Re-evaluating Policy as an Atheist #1: Capital Punishment
When I de-converted from Christianity, I was forced to slowly and thourougly review many of my fervently held beliefs in all aspects of my life. I’ve decided to go ahead and put some of them down on paper… well, sort of paper. The first issue I want to explore is the death penalty. As a Christian, I ardently opposed the death penalty in all forms. Though that put me in the decided minority of evangelical Christians, I came to this anti-death penalty conclusion based on my Christian faith.
In Matthew 5 Jesus repeatedly makes claims that indicated to me that he was opposed to the death penalty. He follows the pattern of, “You have heard that it is said…, but I say unto you…” It signifies to me that Jesus opposed the death penalty. More personally, in John 8, Jesus defends a women from the death penalty. “Let he who is without sin cast the first stone,” Jesus said. For years, I was unable to figure out how evangelicals were so overwhelmingly in favor of the death penalty. Perhaps it is a bit trite, but I was also concerned with the idea of cutting someone off from redemption. Since I believed hell to be a real place, I could not comprehend why Christians would support a policy that would ‘send people’ to hell sooner rather than allowing them an opportunity for salvation later.
Without this Christian paradigm, I have to re-examine the evidence. As a Christian, I believed all human life to be sacred. I would not describe humanity in the same terms now, but I still place a high value on human life today. At the same time; however, I now think that perhaps individuals can surrender their rights to life (as a Christian, I would have opposed executing anyone from Hitler, to Stalin to Hussein. Now, I can see the wisdom in such actions). So with this qualifier on the value of individual life, what are the pros and cons to capital punishment?
The argument I have heard most often to support the death penalty is the idea of deterrence. The idea is that if person A is executed for murdering person B, then person C will think twice before murdering person D. This is a great idea, the problem is that it doesn’t work. The data I have seen does not support this notion. The chart to the right (from www.deathpenaltyinfo.org) is obviously not comprehensive, and takes only one perspective on the data. However, I believe it is representative of the data available: the death penalty does not reduce the number of capital offenses. If the death penalty did show a correlating effect of loweing homicide rates, that would be enough to convince me that it is morally acceptable. Since the data does not indicate as such, there must be a better argument.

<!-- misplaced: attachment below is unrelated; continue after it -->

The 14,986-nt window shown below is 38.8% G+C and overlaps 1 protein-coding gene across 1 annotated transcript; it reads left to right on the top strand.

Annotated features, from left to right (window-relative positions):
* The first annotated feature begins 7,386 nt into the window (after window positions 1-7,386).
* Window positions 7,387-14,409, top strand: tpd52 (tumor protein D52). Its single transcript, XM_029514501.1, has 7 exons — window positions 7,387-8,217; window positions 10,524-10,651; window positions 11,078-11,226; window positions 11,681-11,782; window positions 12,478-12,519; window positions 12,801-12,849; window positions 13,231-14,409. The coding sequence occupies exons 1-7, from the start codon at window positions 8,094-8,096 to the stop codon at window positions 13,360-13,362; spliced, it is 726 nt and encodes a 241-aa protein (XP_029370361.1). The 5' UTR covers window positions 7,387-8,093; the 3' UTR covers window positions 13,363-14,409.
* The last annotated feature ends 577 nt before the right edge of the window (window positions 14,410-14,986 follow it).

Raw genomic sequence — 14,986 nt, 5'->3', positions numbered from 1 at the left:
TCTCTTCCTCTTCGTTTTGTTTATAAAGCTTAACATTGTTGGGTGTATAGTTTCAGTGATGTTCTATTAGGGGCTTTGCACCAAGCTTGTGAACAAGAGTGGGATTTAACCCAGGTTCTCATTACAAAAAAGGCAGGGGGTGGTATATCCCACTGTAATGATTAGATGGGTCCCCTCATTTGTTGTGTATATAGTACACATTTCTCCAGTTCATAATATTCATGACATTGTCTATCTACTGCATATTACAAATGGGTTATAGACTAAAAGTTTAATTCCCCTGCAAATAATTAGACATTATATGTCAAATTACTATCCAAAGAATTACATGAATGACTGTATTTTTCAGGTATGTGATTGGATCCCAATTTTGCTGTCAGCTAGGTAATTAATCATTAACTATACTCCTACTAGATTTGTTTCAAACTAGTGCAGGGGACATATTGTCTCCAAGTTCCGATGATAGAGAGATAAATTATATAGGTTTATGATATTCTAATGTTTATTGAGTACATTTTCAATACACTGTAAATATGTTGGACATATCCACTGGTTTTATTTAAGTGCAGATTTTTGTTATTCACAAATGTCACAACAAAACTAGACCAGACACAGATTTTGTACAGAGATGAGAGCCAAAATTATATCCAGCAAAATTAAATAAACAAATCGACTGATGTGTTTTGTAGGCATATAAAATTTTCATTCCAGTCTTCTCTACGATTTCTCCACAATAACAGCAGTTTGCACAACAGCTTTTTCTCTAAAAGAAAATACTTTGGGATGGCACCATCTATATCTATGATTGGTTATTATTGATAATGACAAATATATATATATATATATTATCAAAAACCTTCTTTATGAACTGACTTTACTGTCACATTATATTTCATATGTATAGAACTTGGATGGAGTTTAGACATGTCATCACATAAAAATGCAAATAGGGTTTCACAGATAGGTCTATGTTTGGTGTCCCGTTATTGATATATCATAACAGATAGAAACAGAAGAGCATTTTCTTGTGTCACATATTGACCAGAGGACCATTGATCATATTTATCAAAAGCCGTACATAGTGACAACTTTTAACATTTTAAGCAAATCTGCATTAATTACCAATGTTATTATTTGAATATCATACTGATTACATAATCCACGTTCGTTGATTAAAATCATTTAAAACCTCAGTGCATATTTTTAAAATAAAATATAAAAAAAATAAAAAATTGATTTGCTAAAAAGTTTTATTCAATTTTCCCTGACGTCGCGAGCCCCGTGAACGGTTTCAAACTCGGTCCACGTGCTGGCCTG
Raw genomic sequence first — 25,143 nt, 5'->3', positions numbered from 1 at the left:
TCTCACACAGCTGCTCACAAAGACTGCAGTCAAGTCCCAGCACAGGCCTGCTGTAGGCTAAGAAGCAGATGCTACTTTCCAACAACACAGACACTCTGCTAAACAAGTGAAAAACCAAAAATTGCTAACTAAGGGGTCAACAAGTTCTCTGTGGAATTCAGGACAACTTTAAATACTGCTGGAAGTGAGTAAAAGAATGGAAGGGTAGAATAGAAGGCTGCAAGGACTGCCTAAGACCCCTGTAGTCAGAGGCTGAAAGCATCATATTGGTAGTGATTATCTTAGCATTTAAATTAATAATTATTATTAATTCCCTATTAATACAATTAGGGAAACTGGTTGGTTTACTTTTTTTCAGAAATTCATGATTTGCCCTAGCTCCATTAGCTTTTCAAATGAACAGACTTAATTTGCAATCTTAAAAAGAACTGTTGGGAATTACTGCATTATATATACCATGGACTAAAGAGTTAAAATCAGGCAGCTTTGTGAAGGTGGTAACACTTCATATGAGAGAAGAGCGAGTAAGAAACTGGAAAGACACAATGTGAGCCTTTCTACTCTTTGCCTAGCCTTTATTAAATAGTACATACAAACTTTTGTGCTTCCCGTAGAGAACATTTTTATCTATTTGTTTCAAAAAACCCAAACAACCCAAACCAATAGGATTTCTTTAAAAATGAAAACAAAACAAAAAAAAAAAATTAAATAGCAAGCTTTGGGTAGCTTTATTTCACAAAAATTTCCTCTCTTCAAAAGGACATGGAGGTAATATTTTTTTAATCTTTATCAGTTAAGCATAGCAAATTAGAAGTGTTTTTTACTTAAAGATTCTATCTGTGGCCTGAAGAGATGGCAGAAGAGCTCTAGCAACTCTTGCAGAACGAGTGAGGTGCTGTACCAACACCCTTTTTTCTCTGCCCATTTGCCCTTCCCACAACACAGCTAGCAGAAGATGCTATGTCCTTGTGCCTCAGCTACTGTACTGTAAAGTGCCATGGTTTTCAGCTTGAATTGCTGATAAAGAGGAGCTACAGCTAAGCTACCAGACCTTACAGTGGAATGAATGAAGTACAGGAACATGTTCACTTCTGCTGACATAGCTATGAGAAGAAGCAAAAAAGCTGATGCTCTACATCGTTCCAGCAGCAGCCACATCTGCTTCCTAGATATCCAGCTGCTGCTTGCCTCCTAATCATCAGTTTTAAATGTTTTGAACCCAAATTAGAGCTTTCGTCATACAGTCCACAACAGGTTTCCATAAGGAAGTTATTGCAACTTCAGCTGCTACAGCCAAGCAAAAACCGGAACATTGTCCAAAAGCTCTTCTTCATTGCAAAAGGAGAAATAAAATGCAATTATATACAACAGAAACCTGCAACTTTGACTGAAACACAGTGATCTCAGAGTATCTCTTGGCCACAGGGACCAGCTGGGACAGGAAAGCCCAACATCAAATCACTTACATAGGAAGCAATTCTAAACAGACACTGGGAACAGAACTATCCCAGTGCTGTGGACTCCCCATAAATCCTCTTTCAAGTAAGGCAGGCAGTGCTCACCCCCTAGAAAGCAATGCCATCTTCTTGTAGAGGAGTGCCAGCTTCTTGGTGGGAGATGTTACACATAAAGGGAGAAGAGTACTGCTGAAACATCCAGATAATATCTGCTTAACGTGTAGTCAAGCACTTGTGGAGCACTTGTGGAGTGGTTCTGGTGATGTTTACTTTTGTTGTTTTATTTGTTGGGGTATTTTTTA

A more uncomfortable, to me more convincing, argument is that certain crimes are so heinous to society that they require retribution. When I watch the news and hear that a young college woman was raped and murdered, I am moved to anger. When I hear that a mother has killed her husband and children, I am filled with rage. There is a moral sense in which we feel they deserve to die. And perhaps, to suffer. Furthemore, what about the potential for recidivism? What if a rapist is released from prison and commits the same crime? The evidence seems to indicate that especially sexual criminals are likely to be repeat offenders.
What about those who are on death row and then found to be innocent? Human Rights Watch claims that since 1973, more than 120 people have been acquitted of capital offenses for which they had been found guilty. This is startling. On the other hand, most of these individuals have been acquitted because of forensic evidence that was not available two or three decades ago. However, because forensics have advanced so far, this would seem to eliminate that problem.
Ultimately, I do not know where I stand on the death penalty now. I do, though, find it ironic that as an evangelical Christian I tended to be more liberal as a result of my faith (as opposed to the majority of evangelicals), and now that I am an atheist, I am flirting with more conservative positions. Time and again, the example that comes to my mind is that of Saddam Hussein. Regardless of my views on the current US policy in Iraq, I recognize that had Hussein not been executed, it would have almost caused many more problems in Iraq than exist currently. In a very utilitarian sense, it seems to me to be acceptable to execute him for the sake of others. Likewise, in a hypothetical scenario in which I would know that person A would murder person B, C, D and E, I would feel morally justified in executing person A to save the other four lives.